A mixed-method approach will be adopted. Content analysis and textual analysis of the memes found in online forums will be conducted to examine the framings that Internet memes tend to facilitate. To carry out an in-depth investigation of the impact of Internet memes on political discussions, online ethnography will be conducted. The researchers will engage in online political discussions by using memes and observing the effect that the memes can create. Third, experiments will be conducted to test the effects of memes on the frequency of political discussions. The affordances of Internet memes in recalling memories and building in-group identification will be included to enrich the interpretation of their impacts. We expect the research findings to bring a substantial theoretical contribution in understanding the impact of memes on digital culture and political discussions. In the practical sense, the findings can also be valuable and may serve as an immediate reference for the education sector to prepare for the cultivation of digital literacy and for government units to design strategies for online public communication.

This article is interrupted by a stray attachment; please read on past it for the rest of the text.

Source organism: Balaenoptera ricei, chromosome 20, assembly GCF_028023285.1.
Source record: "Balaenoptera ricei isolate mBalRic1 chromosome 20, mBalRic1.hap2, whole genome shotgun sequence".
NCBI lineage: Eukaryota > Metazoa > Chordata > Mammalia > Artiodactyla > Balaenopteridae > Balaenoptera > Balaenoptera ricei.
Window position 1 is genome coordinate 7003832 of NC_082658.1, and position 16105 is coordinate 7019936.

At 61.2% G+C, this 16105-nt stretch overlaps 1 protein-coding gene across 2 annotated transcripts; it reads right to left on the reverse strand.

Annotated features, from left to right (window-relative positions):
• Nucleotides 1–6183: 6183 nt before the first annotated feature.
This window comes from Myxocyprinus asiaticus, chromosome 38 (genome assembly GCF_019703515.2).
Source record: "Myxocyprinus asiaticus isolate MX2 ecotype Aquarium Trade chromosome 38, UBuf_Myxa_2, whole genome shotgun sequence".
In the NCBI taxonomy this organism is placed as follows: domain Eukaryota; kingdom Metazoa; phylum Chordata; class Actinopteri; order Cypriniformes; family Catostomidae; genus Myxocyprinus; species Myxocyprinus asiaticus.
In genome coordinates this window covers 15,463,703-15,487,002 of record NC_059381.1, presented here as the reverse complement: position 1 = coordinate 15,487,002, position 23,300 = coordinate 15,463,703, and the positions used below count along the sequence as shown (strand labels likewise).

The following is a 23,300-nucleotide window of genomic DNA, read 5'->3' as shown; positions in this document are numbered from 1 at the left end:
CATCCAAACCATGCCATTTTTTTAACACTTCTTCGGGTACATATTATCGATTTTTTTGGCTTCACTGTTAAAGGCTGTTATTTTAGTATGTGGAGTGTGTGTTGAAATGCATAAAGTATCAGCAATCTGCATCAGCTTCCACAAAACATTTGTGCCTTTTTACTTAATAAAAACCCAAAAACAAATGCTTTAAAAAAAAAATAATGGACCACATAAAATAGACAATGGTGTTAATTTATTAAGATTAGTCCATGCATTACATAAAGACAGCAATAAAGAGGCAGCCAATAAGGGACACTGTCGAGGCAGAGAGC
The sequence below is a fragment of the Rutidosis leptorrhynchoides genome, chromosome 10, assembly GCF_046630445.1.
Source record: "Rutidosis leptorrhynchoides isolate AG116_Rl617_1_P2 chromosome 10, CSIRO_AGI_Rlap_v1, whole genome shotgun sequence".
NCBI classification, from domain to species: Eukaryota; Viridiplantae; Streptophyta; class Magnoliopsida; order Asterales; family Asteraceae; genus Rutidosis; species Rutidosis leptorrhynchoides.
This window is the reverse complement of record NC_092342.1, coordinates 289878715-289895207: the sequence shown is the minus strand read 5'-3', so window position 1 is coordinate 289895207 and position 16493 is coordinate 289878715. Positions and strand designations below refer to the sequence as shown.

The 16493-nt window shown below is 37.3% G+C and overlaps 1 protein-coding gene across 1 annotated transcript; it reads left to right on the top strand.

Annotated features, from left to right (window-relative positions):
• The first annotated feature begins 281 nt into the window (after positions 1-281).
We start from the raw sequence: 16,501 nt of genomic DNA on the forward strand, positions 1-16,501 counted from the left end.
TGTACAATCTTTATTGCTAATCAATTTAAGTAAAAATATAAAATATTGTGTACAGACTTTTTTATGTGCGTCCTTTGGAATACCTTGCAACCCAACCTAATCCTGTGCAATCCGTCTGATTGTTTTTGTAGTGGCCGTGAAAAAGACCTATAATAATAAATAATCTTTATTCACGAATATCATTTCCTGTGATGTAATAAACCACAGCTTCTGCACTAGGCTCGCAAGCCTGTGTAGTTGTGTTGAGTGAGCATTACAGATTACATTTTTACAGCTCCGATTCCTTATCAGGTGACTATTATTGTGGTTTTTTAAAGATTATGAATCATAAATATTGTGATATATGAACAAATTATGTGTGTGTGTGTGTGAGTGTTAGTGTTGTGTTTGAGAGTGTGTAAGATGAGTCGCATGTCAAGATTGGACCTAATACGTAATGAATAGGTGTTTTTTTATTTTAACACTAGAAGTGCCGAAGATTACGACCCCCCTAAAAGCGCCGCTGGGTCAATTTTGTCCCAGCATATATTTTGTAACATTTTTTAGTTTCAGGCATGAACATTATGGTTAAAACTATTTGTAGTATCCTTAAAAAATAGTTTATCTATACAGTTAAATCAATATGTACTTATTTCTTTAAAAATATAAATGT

Project Reference No.: UGC/FDS16/E14/21
Project Title: Accurate 6D Object Pose Estimation for Automatic Robotic Manipulation in Complex Industrial Environments
Principal Investigator: Dr WANG Weiming (HKMU)


6D object pose estimation, i.e., rotation and translation, is an essential component in a variety of real-world applications ranging from augmented reality and robotic manipulation to scene understanding. For example, precise object poses are required in augmented reality in order to render virtual objects into physical environments and enable virtual interaction with real objects. In the scenarios of robotic manipulation, the robot needs to know the orientation and position of an object to perform grasping and moving operations safely and effectively.